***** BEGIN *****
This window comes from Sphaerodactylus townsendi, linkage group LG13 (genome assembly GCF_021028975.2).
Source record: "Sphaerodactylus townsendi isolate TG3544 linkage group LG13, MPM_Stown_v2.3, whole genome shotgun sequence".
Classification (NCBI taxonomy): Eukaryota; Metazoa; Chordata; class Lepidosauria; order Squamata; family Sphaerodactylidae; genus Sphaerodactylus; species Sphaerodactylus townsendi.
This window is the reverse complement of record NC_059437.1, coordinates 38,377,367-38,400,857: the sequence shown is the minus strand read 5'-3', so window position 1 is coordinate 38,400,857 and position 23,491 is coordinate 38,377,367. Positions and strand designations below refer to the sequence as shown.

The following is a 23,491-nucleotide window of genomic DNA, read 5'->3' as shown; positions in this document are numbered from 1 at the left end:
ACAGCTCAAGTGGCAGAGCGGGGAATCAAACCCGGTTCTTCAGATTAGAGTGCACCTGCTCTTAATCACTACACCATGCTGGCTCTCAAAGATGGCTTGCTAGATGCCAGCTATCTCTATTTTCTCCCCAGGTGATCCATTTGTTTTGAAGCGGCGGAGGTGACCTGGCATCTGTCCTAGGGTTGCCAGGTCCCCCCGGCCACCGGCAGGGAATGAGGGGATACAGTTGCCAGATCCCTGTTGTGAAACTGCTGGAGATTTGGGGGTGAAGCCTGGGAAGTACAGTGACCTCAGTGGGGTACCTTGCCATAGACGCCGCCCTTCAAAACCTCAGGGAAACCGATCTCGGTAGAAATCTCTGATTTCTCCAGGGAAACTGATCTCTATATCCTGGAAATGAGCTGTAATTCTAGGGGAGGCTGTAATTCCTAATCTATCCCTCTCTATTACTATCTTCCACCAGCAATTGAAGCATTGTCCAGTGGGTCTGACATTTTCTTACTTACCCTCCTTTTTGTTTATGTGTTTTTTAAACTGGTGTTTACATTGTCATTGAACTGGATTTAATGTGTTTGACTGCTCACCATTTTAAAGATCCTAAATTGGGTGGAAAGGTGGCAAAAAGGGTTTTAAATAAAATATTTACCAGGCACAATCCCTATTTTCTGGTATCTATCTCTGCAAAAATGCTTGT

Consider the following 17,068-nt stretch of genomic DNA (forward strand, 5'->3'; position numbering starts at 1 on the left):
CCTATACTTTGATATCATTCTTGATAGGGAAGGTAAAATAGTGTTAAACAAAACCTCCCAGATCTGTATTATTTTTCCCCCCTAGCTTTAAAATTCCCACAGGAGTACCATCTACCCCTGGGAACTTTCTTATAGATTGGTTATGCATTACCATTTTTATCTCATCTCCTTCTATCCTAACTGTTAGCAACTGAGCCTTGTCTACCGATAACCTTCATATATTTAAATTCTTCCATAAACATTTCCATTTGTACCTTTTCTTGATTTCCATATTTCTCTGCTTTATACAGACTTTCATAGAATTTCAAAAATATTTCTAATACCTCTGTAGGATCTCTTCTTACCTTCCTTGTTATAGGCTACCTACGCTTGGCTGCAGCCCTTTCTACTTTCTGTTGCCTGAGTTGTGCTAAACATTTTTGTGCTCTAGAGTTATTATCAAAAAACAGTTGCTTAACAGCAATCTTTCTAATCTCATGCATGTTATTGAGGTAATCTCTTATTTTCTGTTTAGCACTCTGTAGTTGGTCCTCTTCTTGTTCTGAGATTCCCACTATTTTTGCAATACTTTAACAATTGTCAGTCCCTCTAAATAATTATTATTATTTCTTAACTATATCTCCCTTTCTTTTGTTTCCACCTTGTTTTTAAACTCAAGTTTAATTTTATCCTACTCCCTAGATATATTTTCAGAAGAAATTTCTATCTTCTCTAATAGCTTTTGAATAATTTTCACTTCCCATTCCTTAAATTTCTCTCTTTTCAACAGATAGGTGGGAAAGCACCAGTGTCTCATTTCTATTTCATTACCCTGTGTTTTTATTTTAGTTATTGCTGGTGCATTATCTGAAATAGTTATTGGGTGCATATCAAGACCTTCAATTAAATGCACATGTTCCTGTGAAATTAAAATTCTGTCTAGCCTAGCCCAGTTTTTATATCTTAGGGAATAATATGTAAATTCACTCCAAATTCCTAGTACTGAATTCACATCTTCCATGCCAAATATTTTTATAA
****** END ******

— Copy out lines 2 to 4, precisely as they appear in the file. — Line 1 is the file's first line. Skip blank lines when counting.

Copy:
Source record: "Sphaerodactylus townsendi isolate TG3544 linkage group LG13, MPM_Stown_v2.3, whole genome shotgun sequence".
Classification (NCBI taxonomy): Eukaryota; Metazoa; Chordata; class Lepidosauria; order Squamata; family Sphaerodactylidae; genus Sphaerodactylus; species Sphaerodactylus townsendi.
This window is the reverse complement of record NC_059437.1, coordinates 38,377,367-38,400,857: the sequence shown is the minus strand read 5'-3', so window position 1 is coordinate 38,400,857 and position 23,491 is coordinate 38,377,367. Positions and strand designations below refer to the sequence as shown.